Biddle Center 2 steps closer

Farragut Town Center at Biddle Farms, proposed on 43 acres on the “old Kroger property,” took two steps closer to reality during a more than five-hour Farragut Municipal Planning Commission meeting Thursday, Nov. 19.

Commissioners voted unanimously to recommend amending the future land use map in the Comprehensive Land Use Plan update for a portion of the property to be changed from Medium Density Residential to Town Center.

In a related move, Commissioners voted 7-1 in favor of recommending amending the property’s zoning from General Commercial (C-1) and General Single-Family Residential (R-2) to Planned Commercial Development.

Developer Budd Cullom of CHM, LLC, is leading the project, and is expected to request PCD text amendments at the December FMPC meeting. If approved, all three requests will go before the Board of Mayor and Aldermen for further consideration.

Cullom has contracted both a traffic study and a hydrology study, results of which have been shared with Town officials, and is working with FEMA on some topography map amendments as well.

The traffic study, and a second report by Cannon & Cannon, did not report any major adverse traffic increases due to the proposed project, and information repeatedly shared indicates very little student enrollment impact would result from the multi-family units.

“I’ve listened to many negatives and positives about this, and what I’ve heard is not material evidence with the negative — just opinions,” Mayor Ron Williams saod.

He asked Cullom about “statements detrimental toward (Cullom’s) company” and about CHM’s past developments.

Cullom said CHM is comprised of partners “Cullom, Harrison and McGuffin … (we) came together for the Northshore Town Center project. What I read online is the Northshore Town Center project was a failure and caused flooding — I don’t think it’s a failure. It was bankrupt, we took it over and added the Target and Publix, and are adding a lot of other nice things. We’re very proud of it.”

He said the trio had worked more than 30 years in development with well-known and high profile clients such a Kroger, K-Mart and Walmart.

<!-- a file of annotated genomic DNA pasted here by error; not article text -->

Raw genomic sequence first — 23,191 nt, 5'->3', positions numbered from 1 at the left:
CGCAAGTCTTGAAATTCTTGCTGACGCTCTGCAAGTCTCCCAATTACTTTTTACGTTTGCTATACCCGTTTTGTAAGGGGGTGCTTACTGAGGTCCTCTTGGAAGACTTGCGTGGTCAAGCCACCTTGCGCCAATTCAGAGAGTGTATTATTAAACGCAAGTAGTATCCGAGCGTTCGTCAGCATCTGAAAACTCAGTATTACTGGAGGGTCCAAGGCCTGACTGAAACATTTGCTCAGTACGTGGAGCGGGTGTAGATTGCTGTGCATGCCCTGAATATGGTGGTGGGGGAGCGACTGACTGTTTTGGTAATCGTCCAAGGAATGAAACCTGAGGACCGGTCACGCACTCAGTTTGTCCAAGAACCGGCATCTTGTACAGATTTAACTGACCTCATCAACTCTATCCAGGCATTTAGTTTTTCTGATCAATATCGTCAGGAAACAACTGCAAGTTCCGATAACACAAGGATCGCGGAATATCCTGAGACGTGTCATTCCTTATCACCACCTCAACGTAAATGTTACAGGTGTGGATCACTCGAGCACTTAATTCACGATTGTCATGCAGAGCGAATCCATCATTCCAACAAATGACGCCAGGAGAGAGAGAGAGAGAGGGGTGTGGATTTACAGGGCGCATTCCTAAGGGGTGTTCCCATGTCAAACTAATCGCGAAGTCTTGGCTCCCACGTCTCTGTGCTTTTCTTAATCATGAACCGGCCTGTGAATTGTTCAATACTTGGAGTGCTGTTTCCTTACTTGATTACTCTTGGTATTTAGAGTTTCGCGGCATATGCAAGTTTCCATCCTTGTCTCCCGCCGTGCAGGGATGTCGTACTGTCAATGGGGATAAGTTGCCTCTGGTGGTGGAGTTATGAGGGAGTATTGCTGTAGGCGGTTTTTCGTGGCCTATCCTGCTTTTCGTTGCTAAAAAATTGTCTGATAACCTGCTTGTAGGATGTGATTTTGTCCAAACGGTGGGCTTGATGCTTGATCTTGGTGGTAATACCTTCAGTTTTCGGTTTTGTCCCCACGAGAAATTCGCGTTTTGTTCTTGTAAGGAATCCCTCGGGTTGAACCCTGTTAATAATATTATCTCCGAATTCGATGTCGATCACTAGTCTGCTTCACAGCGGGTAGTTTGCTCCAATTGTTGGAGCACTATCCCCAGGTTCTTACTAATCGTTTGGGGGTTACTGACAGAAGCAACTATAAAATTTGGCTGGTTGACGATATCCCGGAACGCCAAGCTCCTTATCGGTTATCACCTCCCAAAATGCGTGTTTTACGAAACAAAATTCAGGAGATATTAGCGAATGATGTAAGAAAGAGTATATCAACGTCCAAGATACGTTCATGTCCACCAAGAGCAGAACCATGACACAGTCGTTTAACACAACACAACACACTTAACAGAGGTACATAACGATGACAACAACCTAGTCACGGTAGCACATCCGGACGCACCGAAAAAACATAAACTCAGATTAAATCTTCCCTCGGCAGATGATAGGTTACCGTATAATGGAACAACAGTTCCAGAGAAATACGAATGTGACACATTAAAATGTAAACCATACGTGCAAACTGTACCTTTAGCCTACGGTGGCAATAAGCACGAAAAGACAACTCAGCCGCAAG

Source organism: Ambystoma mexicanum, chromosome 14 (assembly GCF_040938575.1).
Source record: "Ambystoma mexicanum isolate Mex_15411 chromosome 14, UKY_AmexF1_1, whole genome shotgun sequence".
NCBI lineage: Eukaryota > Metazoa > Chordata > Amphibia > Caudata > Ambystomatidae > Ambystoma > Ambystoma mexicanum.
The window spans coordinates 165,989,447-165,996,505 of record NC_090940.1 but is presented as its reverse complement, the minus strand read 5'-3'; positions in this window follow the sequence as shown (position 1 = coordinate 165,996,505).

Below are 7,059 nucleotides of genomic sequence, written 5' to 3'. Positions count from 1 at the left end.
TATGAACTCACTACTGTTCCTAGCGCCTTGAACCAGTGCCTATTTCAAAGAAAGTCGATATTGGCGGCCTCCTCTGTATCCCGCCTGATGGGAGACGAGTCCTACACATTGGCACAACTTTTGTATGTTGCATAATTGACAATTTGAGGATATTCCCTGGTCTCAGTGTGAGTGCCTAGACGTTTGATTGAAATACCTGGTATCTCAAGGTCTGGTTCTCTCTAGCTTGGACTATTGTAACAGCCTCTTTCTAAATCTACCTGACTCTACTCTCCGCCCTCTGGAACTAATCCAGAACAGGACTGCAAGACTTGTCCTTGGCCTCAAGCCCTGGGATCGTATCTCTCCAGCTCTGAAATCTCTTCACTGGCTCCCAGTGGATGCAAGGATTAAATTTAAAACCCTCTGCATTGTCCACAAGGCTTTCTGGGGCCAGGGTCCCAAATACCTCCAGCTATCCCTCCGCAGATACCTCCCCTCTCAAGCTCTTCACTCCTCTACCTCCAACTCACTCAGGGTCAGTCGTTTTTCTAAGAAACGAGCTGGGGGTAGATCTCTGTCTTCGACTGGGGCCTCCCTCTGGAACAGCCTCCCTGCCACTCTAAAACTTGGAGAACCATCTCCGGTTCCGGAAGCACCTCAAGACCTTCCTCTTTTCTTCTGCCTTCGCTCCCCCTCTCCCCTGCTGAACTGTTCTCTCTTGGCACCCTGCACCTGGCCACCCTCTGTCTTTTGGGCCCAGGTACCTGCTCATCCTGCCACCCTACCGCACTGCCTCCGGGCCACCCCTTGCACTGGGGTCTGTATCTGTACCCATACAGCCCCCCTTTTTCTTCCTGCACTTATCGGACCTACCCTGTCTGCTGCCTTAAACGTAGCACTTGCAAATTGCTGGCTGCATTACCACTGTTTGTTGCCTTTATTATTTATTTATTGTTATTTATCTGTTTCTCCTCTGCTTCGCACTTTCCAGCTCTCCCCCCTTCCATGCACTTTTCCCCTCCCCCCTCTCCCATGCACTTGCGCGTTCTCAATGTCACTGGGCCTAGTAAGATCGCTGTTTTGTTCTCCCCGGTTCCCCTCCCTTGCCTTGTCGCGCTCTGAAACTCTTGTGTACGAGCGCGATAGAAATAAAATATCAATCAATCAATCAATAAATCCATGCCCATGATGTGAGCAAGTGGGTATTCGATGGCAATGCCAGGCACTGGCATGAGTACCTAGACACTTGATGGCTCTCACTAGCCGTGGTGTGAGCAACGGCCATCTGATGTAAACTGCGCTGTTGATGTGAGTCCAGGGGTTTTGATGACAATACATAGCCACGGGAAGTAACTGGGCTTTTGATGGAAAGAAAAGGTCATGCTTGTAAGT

“We wouldn’t still be here after 30-plus years if we weren’t successful,” Cullom said

FMPC chair Rita Holladay asked why Cullom chose apartments to complete the project.

“I feel the need and the market is there for it,” Cullom said. “(It) will be the highest-end multi-family in Knox County. Rent will range from $1,200 to $2,500 per month.

“We are considering possibly adding town homes or attached dwellings for a potential second phase; but we will not, on any of the rest of the land, do more rental.”

Commissioner Michael Bellamy was the lone “no” vote on the PCD vote, and said his reason was “the traffic study” but didn’t elaborate.

The Farragut Town Center at Biddle Farms project has been discussed publicly since March, and a concept plan was approved by the FMPC in July.

According to recently provided renderings, the project would feature two iconic clock towers at its entrance along Kingston Pike, leading to a planned Town Center offering an anchor grocery store and 10 separate freestanding commercial/retail buildings.

The property also will offer walking trails, a great lawn to be shared with the Town and around 280 upscale multi-family housing units on the back portion of the land, facing Brooklawn and South Campbell Station Road.

A Town Center concept in Farragut has been a desire of many residents for more than a decade, according to surveys and information gathered by staff. In the late 2000s, plans to build a Town Center project on former Town Mayor Eddy Ford’s property along Kingston Pike were sidelined by the economic downturn.

But that idea currently is being re-considered by Farragut developer Doug Horne, owner of Republic Newspaper, Inc., parent company of farragutpress.

Officials took the plans one step further in 2012 by adopting the Comprehensive Land Use Plan Update, which lists bringing about a downtown as it’s “No. 1 key strategy.”

Mark Shipley, Community Development director, said the Biddle Farms project would “meet six of eight key strategies from that plan in stating staff support for the changes.”

During FMPC and BOMA meetings over the last several months, a contingent of anti-Town Center at Biddle Farms e-mails on social media were submitted to be read into meeting minutes. While five letters supported the project, nearly two dozen others in opposition — many of those objecting to the apartment component — also voiced concerns about the fear of increased vehicle traffic and the Center contributing to school overcrowding.